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Who is Slava?

The father of our Russian family is called Slava.  Slava works hard.  He works most days at a men’s clothing retailer and often works 24-hr shifts at the American Christian school as a security guard.  We really haven’t been able to figure out when he sleeps.  When he’s home he is kind, fun, and always smiling.  Usually he arrives hungry sometime after everyone else has already had dinner.  When the kids are doing their homework in the other room, I’ll often sit with Slava in the kitchen drinking tea, eating an omelet, and listening to him tell stories.


Where’s he from?

Before moving to Moscow, Slava and Sveta lived in Baku, Azerbaijan.  They have fond memories of warm weather, watermelon, friendly neighbors, and trips to the sea.  Slava served in the Soviet army before the fall of communism.  He was trained as a radio operator and was about to be sent to the war in Afghanistan when the government began unraveling.  He moved to Moscow and joined a friend in a venture selling various things at the six stores they owned in town.  In the post-communist chaos they were making a good living providing the clothes and products that were hard to find in most stores during that time.


Jacket = Car

One day, in the early 90s, a old, scruffy-looking man with a backpack came to their store wanting to try on a leather jacket.  Slava and his business partner Pushkin looked at the man skeptically but gave him the jacket to try on.  The man said “I’ll take it” and opened his backpack that was full of cash.  Pushkin took the money from that sale and went and bought a car with it the next day. 


The 1998 economic crash

Slava and Pushkin had 6 stores full of men’s clothing that they had purchased with dollars.  Overnight the ruble dipped to about a sixth of what is was worth the day before.  Sveta’s family had sold their car and put the savings into a bank, the next morning they woke up to find that their account had gone down to just a few dollars worth of rubles.  Slava and his partner lost an estimated $600,000 and were stuck with a bunch of men’s clothes that no one was buying.  They eventually had to shut down all but one store.  It was a good week when they could sell one pair of pants.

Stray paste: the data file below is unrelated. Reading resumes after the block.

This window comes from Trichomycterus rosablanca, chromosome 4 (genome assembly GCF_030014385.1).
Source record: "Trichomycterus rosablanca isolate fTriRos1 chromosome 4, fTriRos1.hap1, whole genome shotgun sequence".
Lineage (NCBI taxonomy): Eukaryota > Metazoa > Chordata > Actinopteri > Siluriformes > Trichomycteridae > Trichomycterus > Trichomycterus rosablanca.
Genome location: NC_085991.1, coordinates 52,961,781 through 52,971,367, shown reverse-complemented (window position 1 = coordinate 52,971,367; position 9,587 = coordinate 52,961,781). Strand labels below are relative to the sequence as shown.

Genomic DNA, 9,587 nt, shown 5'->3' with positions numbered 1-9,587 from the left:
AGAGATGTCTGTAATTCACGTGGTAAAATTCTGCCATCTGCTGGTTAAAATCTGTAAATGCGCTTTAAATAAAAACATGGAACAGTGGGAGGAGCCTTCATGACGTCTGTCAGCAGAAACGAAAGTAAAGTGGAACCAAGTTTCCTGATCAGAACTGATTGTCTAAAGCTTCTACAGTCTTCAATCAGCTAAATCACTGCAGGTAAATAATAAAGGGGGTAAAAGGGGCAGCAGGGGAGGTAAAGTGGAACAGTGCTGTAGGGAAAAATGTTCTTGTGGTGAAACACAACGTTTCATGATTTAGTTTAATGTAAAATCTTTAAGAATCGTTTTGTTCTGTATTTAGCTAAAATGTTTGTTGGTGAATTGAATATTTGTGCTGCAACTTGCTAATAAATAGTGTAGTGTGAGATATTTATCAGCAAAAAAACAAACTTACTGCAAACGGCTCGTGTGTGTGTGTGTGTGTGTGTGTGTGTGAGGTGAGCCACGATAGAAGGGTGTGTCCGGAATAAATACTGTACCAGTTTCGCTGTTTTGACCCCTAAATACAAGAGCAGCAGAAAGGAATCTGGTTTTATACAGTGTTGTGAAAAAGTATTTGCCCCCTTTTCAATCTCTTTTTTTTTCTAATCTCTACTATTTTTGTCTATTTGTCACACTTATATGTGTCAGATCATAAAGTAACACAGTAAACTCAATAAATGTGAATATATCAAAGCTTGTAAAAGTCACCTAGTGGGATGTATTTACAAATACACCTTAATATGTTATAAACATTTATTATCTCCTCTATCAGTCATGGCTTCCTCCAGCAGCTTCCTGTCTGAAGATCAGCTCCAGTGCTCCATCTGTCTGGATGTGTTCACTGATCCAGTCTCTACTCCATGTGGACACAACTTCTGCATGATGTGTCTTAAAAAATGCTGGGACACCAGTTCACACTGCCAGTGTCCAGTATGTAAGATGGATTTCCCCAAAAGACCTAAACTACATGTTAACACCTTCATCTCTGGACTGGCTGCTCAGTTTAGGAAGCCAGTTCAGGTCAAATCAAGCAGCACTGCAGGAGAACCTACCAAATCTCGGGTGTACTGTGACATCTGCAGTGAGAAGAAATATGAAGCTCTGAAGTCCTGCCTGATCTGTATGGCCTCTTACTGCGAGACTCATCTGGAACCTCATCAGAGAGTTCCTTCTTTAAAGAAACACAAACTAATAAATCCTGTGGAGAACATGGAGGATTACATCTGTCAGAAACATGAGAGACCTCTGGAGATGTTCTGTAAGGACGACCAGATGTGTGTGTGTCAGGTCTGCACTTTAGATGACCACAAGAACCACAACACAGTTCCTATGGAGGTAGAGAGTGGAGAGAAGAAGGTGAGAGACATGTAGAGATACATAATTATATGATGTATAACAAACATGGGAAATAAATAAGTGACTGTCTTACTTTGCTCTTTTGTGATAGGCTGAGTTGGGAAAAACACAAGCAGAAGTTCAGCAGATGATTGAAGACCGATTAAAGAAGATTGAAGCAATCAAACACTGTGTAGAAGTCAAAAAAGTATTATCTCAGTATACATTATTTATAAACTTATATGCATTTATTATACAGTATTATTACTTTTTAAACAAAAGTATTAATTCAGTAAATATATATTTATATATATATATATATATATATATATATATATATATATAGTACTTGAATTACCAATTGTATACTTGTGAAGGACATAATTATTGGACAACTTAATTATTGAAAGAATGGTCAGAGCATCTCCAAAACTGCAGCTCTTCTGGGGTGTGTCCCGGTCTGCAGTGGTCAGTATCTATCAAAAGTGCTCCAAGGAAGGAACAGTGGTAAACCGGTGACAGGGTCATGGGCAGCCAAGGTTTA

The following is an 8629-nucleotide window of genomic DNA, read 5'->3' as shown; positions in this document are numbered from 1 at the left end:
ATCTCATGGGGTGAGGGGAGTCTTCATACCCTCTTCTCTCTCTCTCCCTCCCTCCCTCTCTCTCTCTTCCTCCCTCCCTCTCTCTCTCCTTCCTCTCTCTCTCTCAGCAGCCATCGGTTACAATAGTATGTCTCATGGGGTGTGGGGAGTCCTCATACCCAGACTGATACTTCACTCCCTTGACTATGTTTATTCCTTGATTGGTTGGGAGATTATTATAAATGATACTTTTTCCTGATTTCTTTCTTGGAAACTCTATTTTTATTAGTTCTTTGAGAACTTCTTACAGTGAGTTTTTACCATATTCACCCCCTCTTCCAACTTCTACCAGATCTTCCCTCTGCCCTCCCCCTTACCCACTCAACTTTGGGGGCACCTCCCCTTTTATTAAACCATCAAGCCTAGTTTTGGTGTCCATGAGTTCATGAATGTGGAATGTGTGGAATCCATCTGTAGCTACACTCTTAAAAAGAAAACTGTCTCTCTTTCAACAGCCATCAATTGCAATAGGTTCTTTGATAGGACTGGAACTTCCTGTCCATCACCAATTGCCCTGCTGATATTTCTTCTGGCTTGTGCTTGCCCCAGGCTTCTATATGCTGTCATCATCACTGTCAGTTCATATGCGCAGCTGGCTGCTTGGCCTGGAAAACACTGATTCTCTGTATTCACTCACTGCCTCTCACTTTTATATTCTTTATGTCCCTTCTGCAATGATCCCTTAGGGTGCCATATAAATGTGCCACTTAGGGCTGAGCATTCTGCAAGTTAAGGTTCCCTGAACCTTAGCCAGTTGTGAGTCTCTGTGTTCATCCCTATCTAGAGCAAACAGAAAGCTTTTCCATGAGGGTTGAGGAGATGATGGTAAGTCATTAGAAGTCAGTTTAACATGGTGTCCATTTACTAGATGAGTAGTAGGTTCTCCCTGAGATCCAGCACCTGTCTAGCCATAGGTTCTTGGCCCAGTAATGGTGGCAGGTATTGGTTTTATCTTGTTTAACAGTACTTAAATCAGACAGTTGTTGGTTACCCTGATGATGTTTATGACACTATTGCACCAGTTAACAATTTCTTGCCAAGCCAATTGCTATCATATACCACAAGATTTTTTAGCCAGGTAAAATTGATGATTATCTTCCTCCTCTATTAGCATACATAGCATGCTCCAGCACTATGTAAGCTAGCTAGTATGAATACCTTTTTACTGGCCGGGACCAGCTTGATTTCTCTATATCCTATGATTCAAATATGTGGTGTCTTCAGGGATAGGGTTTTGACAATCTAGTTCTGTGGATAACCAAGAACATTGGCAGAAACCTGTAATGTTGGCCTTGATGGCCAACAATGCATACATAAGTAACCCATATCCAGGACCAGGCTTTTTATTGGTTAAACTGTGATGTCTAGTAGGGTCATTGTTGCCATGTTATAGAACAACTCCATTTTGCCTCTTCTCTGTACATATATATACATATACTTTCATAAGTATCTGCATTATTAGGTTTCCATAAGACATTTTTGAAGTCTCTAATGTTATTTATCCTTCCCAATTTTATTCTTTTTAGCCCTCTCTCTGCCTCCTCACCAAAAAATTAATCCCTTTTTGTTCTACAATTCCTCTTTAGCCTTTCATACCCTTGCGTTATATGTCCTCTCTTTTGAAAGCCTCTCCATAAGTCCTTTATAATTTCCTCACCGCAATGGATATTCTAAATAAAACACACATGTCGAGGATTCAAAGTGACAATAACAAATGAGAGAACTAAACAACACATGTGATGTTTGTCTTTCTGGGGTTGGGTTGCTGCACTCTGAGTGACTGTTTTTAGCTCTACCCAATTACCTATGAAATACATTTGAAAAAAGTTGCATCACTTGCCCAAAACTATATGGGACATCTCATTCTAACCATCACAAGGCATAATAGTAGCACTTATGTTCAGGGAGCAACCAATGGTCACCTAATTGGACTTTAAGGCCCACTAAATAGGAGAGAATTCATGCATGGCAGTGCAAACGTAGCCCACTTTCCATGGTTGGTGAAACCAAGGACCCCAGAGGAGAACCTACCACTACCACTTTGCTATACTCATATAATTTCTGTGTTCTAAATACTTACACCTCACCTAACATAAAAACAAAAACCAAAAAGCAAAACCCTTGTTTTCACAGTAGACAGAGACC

Paying taxes

In the 90s almost no one paid any taxes.  The government was so disorganized that they never knew who wasn’t paying.  Sending taxes in just caught the attention of the tax ministries.  If a tax collector did come they would pay him some arbitrary amount (which went into his pocket).  One day Slava decided to figure out how much it would cost the business to pay all of their taxes to see if it was even feasible.  After a long time of adding everything up he determined that to be above board they would have to pay 118% of everything they sold as tax.


Police protection racket

One day the police came to their one remaining store and asked if they had paid their taxes.  Of course they hadn’t so the cops told them that there was a $1,000 fine.  When they said that they couldn’t afford $1,000 the officer said “Listen, we’re in the same boat as you, our police station burned down and we can’t afford to build a new one.  The government won’t give us any money.  Now we’ve figured out that we need $150,000 to build a new station, so we are going to all of the 150 stores in our district and taking $1,000.”  Slava and Pushkin refused and tried to figure out a way not to have to pay them.  Eventually the cops won, shutting down their store and taking away their business license.



Bryan said…
These stories are an interesting glimpse into the struggles and difficulties in other countries and cultures. When I exited high school I had some conceptual ideas of what other philosophies did to a culture, but nothing comes close to hearing accounts like this or viewing it first hand. Thanks for helping us see Russia through the eyes of one of its people.
Carolyn said…
I agree with Bryan ..very interesting ... keep the stories coming.

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